The Measurement Lab is linked to a range of projects, including:

Illustration of the Miner's Gala in Durham

When Categories Constrain Care: Investigating Social Categories in Health Norms through Disability History 1909–1958

When Categories Constrain Care: Investigating Social Categories in Health Norms through Disability History 1909-1958

We think of categories like height, weight and sex as integral to health assessment. Drawing on insights from disability history and history of science, When Categories Constrain Care explores how these categories were constructed, and how they have influenced subsequent provision and compensation for the disabled. It locates the making of these categories in two distinct areas: eugenics and coal-mining compensation. These two areas have been chosen because in the case of eugenics, researchers were attempting to prove the influence of heredity over the environment while in the case of compensation disputes, miners and trade unionists sought to prove the influence of the environment over heredity. This contrast illuminates how these categories constructed disability as either biological or social, which had a corresponding impact on whether disablement was located in the individual, or whether it was lcoated in the environment and ways of living and working.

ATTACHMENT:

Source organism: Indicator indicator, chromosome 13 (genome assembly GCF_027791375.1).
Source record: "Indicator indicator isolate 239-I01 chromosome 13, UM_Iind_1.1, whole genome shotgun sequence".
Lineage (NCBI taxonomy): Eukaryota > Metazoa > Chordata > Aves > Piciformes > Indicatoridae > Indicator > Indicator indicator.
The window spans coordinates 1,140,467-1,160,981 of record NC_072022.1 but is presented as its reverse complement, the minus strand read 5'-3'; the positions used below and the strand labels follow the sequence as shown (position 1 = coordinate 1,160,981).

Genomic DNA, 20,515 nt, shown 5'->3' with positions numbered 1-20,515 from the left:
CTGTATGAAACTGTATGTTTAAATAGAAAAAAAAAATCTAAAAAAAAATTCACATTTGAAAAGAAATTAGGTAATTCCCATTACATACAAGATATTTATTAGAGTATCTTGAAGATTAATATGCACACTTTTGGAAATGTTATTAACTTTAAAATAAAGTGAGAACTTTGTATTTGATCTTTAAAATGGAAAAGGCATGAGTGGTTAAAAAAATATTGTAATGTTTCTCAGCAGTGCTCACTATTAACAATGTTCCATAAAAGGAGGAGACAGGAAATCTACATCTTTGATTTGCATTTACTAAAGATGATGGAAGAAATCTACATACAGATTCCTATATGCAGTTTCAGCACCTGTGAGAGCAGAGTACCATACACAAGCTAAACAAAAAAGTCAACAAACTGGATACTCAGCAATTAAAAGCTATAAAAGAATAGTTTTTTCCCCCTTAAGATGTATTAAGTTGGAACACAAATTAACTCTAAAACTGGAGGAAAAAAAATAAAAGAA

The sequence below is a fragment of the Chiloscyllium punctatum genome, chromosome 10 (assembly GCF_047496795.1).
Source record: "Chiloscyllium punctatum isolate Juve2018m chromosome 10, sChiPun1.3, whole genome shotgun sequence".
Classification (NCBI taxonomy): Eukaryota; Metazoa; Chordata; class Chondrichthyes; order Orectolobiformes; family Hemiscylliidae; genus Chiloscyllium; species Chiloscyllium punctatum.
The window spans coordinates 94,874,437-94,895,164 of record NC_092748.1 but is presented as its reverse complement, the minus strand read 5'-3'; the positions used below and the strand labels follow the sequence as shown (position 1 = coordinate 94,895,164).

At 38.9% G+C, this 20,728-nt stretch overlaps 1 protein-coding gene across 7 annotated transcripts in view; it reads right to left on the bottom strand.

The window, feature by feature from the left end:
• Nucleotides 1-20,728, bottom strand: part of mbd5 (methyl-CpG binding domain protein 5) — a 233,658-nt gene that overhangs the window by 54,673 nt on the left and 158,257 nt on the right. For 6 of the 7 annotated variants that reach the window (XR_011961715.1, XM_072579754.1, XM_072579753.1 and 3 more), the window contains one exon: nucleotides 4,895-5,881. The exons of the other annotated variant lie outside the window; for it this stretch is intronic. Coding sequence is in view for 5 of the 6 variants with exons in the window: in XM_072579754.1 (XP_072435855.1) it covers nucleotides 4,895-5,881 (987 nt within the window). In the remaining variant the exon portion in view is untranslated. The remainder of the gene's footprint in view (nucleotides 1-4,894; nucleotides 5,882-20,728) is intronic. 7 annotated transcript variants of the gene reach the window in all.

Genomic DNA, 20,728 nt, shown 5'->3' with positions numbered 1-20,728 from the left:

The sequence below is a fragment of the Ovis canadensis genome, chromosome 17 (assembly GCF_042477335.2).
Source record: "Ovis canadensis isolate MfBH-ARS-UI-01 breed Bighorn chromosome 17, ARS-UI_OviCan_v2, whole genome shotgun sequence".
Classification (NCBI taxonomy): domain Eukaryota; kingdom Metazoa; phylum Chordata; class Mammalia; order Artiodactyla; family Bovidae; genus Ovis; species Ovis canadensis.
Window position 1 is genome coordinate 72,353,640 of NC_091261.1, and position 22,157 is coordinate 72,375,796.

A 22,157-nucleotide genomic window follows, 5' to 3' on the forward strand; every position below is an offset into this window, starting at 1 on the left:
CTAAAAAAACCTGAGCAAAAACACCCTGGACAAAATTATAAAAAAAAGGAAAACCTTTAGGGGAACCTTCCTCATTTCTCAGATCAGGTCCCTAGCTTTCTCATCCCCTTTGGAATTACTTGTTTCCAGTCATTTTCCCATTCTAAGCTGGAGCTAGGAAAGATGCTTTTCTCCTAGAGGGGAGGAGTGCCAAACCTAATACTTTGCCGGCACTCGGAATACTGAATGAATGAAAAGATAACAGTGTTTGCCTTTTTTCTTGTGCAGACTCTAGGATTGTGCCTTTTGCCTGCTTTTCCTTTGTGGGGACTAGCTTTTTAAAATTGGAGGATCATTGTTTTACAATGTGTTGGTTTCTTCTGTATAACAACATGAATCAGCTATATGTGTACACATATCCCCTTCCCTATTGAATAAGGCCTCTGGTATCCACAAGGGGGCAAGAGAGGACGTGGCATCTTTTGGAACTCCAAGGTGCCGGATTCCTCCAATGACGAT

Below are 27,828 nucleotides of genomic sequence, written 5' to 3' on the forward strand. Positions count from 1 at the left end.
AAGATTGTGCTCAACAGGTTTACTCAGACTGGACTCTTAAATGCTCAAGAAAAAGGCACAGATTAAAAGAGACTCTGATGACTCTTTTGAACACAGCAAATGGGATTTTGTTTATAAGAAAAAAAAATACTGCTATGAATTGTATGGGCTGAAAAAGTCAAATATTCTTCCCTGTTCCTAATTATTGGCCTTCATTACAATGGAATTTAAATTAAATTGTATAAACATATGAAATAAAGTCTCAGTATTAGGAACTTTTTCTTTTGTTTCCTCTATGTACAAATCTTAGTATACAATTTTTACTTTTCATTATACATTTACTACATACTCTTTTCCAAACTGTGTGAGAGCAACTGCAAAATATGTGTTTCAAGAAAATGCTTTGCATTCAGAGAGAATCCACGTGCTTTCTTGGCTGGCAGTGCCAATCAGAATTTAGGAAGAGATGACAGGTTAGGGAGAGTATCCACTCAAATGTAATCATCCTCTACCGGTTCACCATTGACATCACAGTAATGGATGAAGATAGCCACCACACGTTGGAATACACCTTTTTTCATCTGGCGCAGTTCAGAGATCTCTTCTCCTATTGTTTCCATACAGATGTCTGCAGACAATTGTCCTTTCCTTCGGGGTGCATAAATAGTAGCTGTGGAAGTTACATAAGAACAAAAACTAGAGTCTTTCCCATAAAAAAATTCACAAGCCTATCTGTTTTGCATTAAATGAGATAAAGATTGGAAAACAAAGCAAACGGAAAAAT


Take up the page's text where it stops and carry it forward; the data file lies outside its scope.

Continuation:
When Categories Constrain Care is supported by a Wellcome University Award (2023–2028) awarded to Coreen McGuire. More information about the project, including events and activities, is available on Coreen McGuire’s personal website. 

A rust coloured plaque in the grass. The plaque says 'A wind that carries memories of coal'.

Environmental Histories and Futures of the North-East

The North-East has played a pivotal role in the formation of the British energy economy, from its long mining history to its contemporary role in the green energy transition. The goal of this project is to reflect on the North-East’s environmental heritage and future from 1850 to 2050, tracing the legacies of key energy transitions in the region. The project will take a socio-ecological approach to the question, looking especially to the ways that energy economies have shaped livelihoods and wellbeing of communities in the North-East, and conversely how the interests and cultural practices of the area’s residents have shaped its environments. The project will integrate issues of environmental justice, economic inequality, and environmental health in the region during this period.

Environmental Histories and Futures of the North-East is led by Dr Emily Webster (Durham University), Dr Simona Capisani (Durham University), Dr Coreen McGuire (Durham University) and Dr Jessi Lehman (Durham University).